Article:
Much of what we build has an impact on the environment, from the highways we drive to the homes in which we live. The gas that fuels our stoves and cars is pumped to us via underground pipelines that span dozens of states. The electricity generated to power commercial offices is provided by electric power lines. And while we try to remain as green as we can and read from the screen, we rely upon timber plantations to generate our paper products. Where do these impacts occur? To what extent do they impact the environment?
A geographic information system (GIS) is used to answer these questions in almost every field imaginable. In fact, utility companies, government agencies, banks, weather stations, emergency responders research institutions, land use planners, health organizations, and security agencies, to name a few, all rely on locality data. But GIS is especially important to an Environmental Consultant. This essential tool allows us to investigate the extent of our environmental impacts.
What is GIS?
A geographic information system (GIS) is used for storing, managing, and displaying geopatial data. Most commonly, data in the form of a shapefile or coverage is used to create a map that can be exported and printed or used as a web application. The ArcGIS suite is a licensed mapping software produced by the Environmental Systems Research Institute (ESRI). Other GIS systems are also on the market, including the open-source QGIS and GRASS GIS. These systems are not unlike the Adobe or Microsoft Office suites for mapping. They are large programs with multiple extensions that may be used to perform a variety of services.
A GIS works by referencing a plane coordinate system, where map features are expressed as x- and y-coordinates. Conversely, locations on the Earth’s surface are based on a geographic coordinate system, where features are expressed in latitude and longitude. By projecting the Earth’s surface as a plane, a map projection is created, and map points may be added and georeferenced to real world locations.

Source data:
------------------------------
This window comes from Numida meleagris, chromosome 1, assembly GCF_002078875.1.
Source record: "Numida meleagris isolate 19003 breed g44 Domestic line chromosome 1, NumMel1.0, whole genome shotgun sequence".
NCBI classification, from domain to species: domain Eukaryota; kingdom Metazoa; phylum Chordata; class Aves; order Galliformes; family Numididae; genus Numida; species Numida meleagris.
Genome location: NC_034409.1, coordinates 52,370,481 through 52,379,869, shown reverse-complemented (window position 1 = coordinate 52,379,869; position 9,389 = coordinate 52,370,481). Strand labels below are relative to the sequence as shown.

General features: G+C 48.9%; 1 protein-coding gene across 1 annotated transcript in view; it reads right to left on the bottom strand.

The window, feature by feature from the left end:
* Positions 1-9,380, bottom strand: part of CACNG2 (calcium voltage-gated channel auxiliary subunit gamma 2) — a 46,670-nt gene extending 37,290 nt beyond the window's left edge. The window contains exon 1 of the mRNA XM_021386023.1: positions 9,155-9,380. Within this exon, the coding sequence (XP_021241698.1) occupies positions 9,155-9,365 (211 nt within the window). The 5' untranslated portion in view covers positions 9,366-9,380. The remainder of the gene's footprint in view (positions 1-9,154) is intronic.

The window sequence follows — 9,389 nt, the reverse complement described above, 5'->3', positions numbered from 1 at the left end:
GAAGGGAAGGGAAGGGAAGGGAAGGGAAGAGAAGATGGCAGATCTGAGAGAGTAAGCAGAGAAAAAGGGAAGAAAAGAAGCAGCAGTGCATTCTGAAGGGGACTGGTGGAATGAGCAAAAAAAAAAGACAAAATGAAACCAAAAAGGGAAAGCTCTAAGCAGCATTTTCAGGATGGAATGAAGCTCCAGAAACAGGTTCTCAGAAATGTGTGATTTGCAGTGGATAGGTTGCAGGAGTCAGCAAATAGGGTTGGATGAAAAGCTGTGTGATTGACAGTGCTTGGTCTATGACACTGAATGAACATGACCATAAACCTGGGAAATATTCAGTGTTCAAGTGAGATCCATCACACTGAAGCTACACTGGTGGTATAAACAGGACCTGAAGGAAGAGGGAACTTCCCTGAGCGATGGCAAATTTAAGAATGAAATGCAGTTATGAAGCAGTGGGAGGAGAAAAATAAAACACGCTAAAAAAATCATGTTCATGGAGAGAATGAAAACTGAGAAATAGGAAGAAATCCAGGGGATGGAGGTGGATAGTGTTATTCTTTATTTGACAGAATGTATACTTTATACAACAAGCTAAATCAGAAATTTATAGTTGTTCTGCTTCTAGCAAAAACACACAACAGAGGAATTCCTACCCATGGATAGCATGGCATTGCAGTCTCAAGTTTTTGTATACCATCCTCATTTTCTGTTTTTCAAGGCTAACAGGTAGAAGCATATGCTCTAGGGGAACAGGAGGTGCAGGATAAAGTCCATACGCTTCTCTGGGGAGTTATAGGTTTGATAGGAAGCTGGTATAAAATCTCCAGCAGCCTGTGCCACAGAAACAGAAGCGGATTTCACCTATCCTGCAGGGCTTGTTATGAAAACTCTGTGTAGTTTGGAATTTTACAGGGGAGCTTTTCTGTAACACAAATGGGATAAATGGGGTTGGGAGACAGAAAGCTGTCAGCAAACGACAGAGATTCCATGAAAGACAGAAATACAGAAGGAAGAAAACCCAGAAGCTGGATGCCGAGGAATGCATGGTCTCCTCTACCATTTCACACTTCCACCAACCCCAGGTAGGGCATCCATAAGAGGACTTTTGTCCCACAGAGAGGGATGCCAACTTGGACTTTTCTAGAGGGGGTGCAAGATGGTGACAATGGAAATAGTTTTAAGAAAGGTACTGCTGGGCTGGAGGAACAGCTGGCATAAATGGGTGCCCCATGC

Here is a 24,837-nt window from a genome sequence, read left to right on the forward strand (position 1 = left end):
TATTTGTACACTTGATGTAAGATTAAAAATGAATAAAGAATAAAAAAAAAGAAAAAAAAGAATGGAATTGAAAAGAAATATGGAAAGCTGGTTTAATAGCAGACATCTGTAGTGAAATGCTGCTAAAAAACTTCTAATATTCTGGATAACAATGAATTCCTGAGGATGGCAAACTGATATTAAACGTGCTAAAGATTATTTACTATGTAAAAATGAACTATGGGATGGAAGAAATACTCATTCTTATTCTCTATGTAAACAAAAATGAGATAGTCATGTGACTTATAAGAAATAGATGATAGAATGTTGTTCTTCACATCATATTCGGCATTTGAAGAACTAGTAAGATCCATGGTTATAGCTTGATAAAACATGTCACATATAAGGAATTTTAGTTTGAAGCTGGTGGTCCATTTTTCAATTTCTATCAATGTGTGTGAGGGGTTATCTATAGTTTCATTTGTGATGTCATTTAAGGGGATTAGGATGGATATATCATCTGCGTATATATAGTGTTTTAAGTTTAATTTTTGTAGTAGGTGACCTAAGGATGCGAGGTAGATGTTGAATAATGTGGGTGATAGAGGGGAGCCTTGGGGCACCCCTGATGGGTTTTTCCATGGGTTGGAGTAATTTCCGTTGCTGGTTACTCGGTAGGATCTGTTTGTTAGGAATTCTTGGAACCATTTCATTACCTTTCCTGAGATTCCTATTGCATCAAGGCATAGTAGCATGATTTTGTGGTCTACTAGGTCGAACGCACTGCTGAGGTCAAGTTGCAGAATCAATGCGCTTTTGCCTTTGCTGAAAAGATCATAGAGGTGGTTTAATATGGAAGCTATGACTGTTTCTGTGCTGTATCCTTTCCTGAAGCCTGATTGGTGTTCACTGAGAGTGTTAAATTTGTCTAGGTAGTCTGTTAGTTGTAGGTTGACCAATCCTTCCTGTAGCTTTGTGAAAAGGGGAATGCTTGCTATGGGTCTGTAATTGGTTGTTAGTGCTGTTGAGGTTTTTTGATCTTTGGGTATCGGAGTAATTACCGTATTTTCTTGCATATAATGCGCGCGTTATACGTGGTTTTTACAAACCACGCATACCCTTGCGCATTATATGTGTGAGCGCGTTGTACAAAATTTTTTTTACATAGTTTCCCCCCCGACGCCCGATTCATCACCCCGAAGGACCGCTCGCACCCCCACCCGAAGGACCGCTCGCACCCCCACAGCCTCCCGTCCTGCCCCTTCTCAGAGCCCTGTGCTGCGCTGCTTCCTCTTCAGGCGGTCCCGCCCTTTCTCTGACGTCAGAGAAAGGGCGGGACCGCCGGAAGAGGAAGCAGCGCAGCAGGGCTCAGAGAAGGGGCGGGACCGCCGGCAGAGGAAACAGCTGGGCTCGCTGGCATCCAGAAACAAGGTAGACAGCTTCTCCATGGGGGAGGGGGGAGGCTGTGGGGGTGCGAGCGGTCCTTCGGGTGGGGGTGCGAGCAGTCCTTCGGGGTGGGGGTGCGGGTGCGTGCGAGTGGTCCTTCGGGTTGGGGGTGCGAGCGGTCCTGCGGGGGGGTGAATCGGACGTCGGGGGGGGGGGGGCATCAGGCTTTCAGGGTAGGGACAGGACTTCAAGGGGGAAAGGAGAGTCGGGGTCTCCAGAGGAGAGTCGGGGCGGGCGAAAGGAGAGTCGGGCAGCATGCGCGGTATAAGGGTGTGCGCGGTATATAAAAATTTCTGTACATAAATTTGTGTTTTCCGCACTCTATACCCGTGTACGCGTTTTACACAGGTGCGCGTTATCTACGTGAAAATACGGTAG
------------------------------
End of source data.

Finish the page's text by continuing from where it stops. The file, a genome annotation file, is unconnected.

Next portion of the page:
Because the earth is not a perfect sphere (there are rather large, bumpy mountains, and shallow lakes, for example), we approximate Earth using a datum. This serves as a reference for calculating the geographic coordinates of a location. We can use different datums depending on where we are, or transform our current projection to a different one, so that our map features represent accurate real-world locations. In the example above, the red datum fits North America, but does not accurately represent Europe. A different datum may be used (blue) as a better fit.
The Mapping Process
In order to understand what we are impacting, we first need to know what resources are there. Baseline studies including floristic and faunal surveys are typically conducted by graduate students and professors of biology, natural resources, or environmental science. Environmental consulting offers many instances where baseline studies are also performed. State and federal government agencies, like the Natural Heritage Program with the Tennessee Department of Environment and Conservation (TDEC) and the United States Fish & Wildlife Service (USFWS) also inventory the existence and health of our resources.
During a field survey, biologists will locate streams, wetlands, species, and habitats using a GPS. We will physically walk boundaries around these resources in order to collect their locations. This data is then offloaded from the GPS onto a computer as a shapefile. Most GPS data must be "post-processed," or differentially corrected prior to data analysis.